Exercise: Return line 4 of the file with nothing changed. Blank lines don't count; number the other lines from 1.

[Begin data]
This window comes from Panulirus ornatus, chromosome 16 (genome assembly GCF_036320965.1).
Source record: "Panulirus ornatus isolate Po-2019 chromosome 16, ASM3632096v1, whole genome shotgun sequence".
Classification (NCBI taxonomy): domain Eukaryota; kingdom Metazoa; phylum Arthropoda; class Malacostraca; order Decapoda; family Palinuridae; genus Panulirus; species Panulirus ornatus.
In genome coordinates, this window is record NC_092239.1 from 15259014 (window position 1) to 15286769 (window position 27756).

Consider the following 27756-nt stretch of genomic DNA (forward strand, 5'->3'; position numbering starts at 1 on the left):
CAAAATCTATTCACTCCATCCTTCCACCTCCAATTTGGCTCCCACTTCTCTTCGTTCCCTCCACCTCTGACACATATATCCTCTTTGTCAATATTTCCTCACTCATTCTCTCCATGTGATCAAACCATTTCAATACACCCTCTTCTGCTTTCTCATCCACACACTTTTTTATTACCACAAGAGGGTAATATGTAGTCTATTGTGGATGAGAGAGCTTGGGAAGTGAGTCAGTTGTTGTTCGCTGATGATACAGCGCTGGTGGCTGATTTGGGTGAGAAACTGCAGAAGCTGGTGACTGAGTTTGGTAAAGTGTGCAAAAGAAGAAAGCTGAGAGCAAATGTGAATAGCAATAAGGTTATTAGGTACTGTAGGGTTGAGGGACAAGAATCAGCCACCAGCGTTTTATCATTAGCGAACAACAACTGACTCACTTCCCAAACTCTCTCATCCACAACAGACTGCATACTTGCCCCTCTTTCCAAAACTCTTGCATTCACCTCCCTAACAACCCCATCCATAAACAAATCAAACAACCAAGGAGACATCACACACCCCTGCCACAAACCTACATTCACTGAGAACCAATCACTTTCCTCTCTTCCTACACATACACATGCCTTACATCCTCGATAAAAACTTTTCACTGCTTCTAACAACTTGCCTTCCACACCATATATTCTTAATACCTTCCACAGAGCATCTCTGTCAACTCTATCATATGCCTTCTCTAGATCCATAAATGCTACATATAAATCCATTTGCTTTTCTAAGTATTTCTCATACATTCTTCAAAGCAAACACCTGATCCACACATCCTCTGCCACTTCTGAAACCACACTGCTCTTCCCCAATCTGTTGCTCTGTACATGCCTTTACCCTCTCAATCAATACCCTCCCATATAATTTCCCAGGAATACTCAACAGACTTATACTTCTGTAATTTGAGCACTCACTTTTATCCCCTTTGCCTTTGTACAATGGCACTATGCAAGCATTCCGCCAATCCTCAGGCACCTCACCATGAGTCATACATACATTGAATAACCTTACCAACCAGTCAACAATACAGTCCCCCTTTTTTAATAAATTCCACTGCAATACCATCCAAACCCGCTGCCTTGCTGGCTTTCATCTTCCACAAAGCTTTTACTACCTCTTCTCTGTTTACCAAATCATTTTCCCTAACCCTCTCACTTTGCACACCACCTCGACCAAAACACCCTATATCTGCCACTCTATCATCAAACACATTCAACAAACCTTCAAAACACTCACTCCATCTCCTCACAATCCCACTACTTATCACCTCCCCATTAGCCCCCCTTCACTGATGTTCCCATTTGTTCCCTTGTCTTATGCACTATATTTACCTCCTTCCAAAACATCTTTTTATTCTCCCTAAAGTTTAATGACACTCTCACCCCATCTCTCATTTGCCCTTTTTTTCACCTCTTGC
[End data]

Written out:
In genome coordinates, this window is record NC_092239.1 from 15259014 (window position 1) to 15286769 (window position 27756).